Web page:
An excellent look at life for fifteenth-century English pilgrims. Unfortunately, the main subject of the book, Margery Kempe, was not an enjoyable topic. She was forever making a fuss and pissing people off. She claimed to be holy and had visions of God, but she really sounds like an attention whore. It was interesting, but it dragged at times. The bulk of at least four chapters can be summarized as such: Margery went here, made a spectacle of herself, and annoyed the crap out of everyone. She w ...more
David Morton
Fascinating account of an extraordinary woman of the Middle Ages, 14 children, and who undertook pilgrimages to the Holy Lands and other places in Europein the early 1400s. The book is full of colourful detail, not only of Margery Kempe, but of the period and the circumstances of her travels, life as a middle class woman. Despite being illiterate, Kempe dictated her memoirs to a scribe and was later transcribed by a priest who fixed much of the grammatical and spelling errors. Some claim it as t ...more
Kylin Larsson
This is the kind of book I picked up and put down over the course of a year and a half. Once I really got into it, I found it hard to put down. The author Louise Collis narrates the memoirs of Margery Kempe, woman who convinced herself that she was a saint--or at least that she deserved the comforts and respect that a saint deserved. Margery's story begins *after* she delivery her 14th child and is stricken with vision-inducing depression. When she is cured, she begins the ever-increasing pursui ...more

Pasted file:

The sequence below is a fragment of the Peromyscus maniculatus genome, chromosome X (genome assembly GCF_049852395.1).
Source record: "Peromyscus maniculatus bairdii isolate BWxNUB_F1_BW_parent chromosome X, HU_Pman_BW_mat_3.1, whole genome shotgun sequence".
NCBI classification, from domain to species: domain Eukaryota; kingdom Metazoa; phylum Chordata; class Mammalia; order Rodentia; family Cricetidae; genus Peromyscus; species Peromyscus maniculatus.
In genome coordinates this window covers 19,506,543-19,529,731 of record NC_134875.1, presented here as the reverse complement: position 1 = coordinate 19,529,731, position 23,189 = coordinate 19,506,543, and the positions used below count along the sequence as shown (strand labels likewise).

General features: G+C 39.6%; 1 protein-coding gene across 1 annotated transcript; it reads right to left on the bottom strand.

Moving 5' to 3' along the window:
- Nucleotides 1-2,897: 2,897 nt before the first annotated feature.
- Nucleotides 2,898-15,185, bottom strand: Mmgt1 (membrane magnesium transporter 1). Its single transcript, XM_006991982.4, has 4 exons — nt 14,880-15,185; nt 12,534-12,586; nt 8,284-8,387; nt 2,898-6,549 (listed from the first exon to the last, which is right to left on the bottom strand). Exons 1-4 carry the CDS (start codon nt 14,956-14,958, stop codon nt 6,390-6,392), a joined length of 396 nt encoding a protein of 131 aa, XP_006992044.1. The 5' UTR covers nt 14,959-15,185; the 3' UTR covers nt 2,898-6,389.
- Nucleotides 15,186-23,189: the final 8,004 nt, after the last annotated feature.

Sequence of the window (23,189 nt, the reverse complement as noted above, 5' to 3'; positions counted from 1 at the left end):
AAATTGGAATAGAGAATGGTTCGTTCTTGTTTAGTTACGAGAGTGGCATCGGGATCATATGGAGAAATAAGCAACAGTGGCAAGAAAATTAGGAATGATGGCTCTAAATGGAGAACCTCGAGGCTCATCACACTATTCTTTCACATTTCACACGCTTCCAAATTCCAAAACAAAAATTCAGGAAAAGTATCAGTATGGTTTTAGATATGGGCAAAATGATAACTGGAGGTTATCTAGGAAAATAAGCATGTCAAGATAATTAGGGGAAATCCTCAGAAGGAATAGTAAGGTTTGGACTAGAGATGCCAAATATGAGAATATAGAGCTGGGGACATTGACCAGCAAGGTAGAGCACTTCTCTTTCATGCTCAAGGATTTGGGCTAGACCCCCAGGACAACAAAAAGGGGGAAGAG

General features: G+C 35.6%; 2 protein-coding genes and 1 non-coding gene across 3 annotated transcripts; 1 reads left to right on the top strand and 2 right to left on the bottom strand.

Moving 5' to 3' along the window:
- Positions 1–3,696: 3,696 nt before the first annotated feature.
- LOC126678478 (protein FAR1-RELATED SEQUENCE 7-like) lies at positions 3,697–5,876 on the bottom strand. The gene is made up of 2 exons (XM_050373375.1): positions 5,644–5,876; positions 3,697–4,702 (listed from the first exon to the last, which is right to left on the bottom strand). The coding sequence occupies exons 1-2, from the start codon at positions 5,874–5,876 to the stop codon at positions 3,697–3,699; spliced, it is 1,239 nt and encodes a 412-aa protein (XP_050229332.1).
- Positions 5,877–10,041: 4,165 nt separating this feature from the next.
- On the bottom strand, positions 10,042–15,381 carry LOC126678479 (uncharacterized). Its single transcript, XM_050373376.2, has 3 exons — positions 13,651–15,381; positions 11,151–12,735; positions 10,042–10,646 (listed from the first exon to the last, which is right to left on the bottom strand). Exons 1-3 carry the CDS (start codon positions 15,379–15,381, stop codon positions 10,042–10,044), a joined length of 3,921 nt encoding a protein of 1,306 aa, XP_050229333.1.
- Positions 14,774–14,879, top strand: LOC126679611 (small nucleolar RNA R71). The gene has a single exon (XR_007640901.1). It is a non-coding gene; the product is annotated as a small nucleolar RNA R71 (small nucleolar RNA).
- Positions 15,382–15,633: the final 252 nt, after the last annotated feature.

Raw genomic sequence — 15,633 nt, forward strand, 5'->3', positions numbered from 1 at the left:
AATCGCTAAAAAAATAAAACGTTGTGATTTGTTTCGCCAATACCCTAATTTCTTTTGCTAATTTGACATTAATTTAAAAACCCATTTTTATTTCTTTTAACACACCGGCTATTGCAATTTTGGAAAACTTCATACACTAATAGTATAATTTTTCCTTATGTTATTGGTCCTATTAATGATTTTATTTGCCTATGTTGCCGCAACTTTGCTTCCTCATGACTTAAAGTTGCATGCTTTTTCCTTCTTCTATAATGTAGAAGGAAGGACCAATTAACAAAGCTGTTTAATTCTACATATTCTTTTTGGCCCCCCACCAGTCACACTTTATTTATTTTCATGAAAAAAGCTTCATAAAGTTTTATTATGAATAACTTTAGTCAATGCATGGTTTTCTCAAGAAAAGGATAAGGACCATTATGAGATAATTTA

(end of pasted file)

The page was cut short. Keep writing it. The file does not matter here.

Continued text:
The book is alright. There's nothing terribly inaccurate about it. I was a bit disappointed. It pretty much just paraphrases Kempe's spiritual biography with a few outside references to give a bit of historical context. Kempe's own voice (as mediated as it is) is so delightful to read that I got a bit sad revisiting her life without hearing it in her words.

One nice moment though, is at the beginning Collis makes the argument that Kempe's illiteracy is abnormal for a woman of her status. It's mo
Tracy Baker
This was tough to get through. I enjoyed the historical aspect during the travelogue sequences but the rest was very repetitive and left me bogged down in the minutia.
Dana Stabenow
A great portrait of the times, but it would be very easy to construct a crime fiction novel around the murder of Margery Kempe. Every single one of her fellow travelers would be suspect, and who could blame them.
I really enjoyed the book however, I wish it had more information from her book. This seemed more of a general overview and I would like to read her actual memoir.
A bit of a tough read at times but a fascinating look at how much religion dictated every aspect of life.
We all need a hero!